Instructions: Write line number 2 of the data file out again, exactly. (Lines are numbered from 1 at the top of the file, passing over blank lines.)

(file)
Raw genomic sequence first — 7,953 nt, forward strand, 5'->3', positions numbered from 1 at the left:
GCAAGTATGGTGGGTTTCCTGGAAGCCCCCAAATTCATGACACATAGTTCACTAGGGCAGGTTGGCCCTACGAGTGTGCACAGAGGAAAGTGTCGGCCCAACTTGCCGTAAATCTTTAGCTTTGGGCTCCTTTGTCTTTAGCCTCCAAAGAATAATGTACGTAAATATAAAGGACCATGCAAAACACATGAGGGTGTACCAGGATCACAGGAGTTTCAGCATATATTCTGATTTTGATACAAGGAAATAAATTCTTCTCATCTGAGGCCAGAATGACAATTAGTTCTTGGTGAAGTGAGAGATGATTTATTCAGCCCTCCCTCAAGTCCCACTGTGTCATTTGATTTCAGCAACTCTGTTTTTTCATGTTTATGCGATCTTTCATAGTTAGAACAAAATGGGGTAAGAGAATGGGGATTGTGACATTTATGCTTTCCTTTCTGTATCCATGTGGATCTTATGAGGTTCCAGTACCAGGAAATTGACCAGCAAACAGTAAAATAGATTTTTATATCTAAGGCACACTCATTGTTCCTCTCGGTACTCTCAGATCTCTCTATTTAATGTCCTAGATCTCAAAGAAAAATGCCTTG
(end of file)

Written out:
GCAAGTATGGTGGGTTTCCTGGAAGCCCCCAAATTCATGACACATAGTTCACTAGGGCAGGTTGGCCCTACGAGTGTGCACAGAGGAAAGTGTCGGCCCAACTTGCCGTAAATCTTTAGCTTTGGGCTCCTTTGTCTTTAGCCTCCAAAGAATAATGTACGTAAATATAAAGGACCATGCAAAACACATGAGGGTGTACCAGGATCACAGGAGTTTCAGCATATATTCTGATTTTGATACAAGGAAATAAATTCTTCTCATCTGAGGCCAGAATGACAATTAGTTCTTGGTGAAGTGAGAGATGATTTATTCAGCCCTCCCTCAAGTCCCACTGTGTCATTTGATTTCAGCAACTCTGTTTTTTCATGTTTATGCGATCTTTCATAGTTAGAACAAAATGGGGTAAGAGAATGGGGATTGTGACATTTATGCTTTCCTTTCTGTATCCATGTGGATCTTATGAGGTTCCAGTACCAGGAAATTGACCAGCAAACAGTAAAATAGATTTTTATATCTAAGGCACACTCATTGTTCCTCTCGGTACTCTCAGATCTCTCTATTTAATGTCCTAGATCTCAAAGAAAAATGCCTTG